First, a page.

How do I use MockitoAnnotations and @Captor?


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7 months ago by

Does the @Captor annotation make life any simpler when setting up captors in unit tests?

add commentfollow this post modified 4 months ago by robert bailes   • written 7 months ago by Graham Trott  

2 Answers


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7 months ago by

MockitoAnnotations allow you to declare all your captors at the head of your test class, then just use them where needed rather than declaring/initialising them each time. They also permit you to setup a captor for a generic item such as a list, where the traditional approach doesn't work because there are no separate classes for generics.

Using DefaultBookingCommandServiceTest as an example, under all the variable declarations is a set of captor definitions:

    @Captor
    private ArgumentCaptor<String> stringCaptor;
    @Captor
    private ArgumentCaptor<BigDecimal> bigDecimalCaptor;
    @Captor
    private ArgumentCaptor<List<String>> listOfStringCaptor;
    @Captor
    private ArgumentCaptor<TypedMessage> typedMessageCaptor;

These just declare the captor types; the neat part is that they are all initialised together using a single command:

    MockitoAnnotations.initMocks(this);

which is placed in setup(). Now all that's needed in the actual test is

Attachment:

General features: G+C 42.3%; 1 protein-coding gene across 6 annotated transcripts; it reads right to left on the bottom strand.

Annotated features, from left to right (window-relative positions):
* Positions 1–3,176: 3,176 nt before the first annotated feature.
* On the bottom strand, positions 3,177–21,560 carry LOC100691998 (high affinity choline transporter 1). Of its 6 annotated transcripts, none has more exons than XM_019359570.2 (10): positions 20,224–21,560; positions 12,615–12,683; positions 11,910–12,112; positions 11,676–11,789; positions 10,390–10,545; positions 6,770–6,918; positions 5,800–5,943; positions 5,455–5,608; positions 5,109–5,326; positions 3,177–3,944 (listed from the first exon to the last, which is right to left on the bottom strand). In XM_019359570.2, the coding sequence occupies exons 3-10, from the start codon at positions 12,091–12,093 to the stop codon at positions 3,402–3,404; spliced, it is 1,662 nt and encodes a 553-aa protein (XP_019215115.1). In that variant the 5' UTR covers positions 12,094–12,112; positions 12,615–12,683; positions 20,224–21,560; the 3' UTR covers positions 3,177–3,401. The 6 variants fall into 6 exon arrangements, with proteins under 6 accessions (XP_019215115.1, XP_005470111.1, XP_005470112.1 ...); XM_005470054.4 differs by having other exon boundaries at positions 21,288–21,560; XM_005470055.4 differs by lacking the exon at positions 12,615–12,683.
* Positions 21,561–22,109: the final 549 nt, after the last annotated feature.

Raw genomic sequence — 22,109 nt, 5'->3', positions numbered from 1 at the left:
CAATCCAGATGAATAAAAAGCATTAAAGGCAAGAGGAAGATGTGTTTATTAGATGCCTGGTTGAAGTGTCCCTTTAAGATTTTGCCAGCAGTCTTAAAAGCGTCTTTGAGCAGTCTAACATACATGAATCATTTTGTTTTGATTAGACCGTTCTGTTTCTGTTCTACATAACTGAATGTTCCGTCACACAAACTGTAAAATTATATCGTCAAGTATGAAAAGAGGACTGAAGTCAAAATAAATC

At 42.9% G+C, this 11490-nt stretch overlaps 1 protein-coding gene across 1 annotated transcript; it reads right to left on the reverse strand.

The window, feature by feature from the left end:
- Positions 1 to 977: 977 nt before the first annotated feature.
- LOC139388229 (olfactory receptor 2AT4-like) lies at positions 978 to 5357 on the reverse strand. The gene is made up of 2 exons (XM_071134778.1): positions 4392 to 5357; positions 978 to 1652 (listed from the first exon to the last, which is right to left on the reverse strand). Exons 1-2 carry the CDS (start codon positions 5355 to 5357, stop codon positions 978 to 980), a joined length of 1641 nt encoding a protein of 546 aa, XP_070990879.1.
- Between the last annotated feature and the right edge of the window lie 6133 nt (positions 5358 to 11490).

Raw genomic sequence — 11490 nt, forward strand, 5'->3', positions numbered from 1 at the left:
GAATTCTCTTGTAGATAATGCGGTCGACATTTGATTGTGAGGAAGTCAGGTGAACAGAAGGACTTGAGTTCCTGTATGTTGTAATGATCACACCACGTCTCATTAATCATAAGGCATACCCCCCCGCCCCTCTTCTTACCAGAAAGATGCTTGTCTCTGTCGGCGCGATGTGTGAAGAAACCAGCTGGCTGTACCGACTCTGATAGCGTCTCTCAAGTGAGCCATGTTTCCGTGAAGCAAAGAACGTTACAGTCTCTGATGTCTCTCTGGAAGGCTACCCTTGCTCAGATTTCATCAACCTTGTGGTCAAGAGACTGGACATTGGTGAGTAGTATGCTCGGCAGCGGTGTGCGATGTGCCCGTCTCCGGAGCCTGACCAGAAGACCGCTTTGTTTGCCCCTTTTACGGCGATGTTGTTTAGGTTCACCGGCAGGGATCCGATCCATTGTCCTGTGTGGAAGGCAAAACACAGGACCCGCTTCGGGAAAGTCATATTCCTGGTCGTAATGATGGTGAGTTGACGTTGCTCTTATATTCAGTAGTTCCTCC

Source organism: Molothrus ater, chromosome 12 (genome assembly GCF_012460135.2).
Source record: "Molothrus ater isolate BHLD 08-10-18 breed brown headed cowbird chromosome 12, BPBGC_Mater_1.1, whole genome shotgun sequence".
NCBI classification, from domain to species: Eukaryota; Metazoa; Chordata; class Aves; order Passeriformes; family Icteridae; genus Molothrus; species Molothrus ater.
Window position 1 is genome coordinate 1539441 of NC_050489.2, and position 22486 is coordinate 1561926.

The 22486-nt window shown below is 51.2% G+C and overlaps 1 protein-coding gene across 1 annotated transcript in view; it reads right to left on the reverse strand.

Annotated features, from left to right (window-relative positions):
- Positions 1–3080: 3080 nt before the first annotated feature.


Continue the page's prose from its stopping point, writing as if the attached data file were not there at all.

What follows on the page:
verify(bookingService).switchBookingBookerToOrgOwner(stringCaptor.capture(), eq(userId.toString()));
    assertEquals(bookingQm.getId(), stringCaptor.getValue());

We might consider creating an abstract parent class along the lines of

public class AbstractUnitTest {

    @Captor
    protected ArgumentCaptor<String> stringCaptor;
    @Captor
    protected ArgumentCaptor<BigDecimal> bigDecimalCaptor;
    @Captor
    protected ArgumentCaptor<List<String>> listOfStringCaptor;
    @Captor
    protected ArgumentCaptor<TypedMessage> typedMessageCaptor;

    protected void setup() {
        MockitoAnnotations.initMocks(this);
    }
}

and putting all the captor definitions we'll ever need into it. Then each unit test can be reparented onto this class and the first line of its setup() method will read

    super.setup();

It's likely that a parent class of this type would gradually fill up with useful methods, avoiding a certain amount of repetition.

add comment modified 7 months ago by Graham Trott   • written 7 months ago by Graham Trott  
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4 months ago by

Don't use 

MockitoAnnotations.initMocks(this);

Any occurrences of the above should be replaced with either

@RunWith(PowerMockRunner.class)

or

@RunWith(MockitoJUnitRunner.class)

as both will reset the mocks in between tests and they do not mess up the mock implementations if the additional features of PowerMock are required.

add comment written 4 months ago by robert bailes  
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